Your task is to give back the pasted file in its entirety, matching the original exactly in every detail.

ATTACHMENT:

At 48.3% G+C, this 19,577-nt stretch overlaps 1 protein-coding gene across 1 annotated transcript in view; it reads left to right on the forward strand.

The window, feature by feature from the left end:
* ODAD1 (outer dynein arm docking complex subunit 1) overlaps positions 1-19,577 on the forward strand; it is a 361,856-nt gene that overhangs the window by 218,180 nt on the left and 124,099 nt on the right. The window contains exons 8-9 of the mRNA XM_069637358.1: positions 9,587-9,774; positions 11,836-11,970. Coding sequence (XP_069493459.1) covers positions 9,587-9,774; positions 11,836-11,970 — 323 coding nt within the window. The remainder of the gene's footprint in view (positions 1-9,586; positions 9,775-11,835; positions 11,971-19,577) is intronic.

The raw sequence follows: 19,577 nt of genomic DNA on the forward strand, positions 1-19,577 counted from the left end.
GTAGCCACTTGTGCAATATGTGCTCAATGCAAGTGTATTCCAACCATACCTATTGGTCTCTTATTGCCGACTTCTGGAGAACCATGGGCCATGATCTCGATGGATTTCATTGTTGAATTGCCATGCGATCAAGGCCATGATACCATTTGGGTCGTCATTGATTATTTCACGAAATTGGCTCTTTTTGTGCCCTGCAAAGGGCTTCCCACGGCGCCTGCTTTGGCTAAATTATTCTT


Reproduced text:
At 48.3% G+C, this 19,577-nt stretch overlaps 1 protein-coding gene across 1 annotated transcript in view; it reads left to right on the forward strand.

The window, feature by feature from the left end:
* ODAD1 (outer dynein arm docking complex subunit 1) overlaps positions 1-19,577 on the forward strand; it is a 361,856-nt gene that overhangs the window by 218,180 nt on the left and 124,099 nt on the right. The window contains exons 8-9 of the mRNA XM_069637358.1: positions 9,587-9,774; positions 11,836-11,970. Coding sequence (XP_069493459.1) covers positions 9,587-9,774; positions 11,836-11,970 — 323 coding nt within the window. The remainder of the gene's footprint in view (positions 1-9,586; positions 9,775-11,835; positions 11,971-19,577) is intronic.

The raw sequence follows: 19,577 nt of genomic DNA on the forward strand, positions 1-19,577 counted from the left end.
GTAGCCACTTGTGCAATATGTGCTCAATGCAAGTGTATTCCAACCATACCTATTGGTCTCTTATTGCCGACTTCTGGAGAACCATGGGCCATGATCTCGATGGATTTCATTGTTGAATTGCCATGCGATCAAGGCCATGATACCATTTGGGTCGTCATTGATTATTTCACGAAATTGGCTCTTTTTGTGCCCTGCAAAGGGCTTCCCACGGCGCCTGCTTTGGCTAAATTATTCTT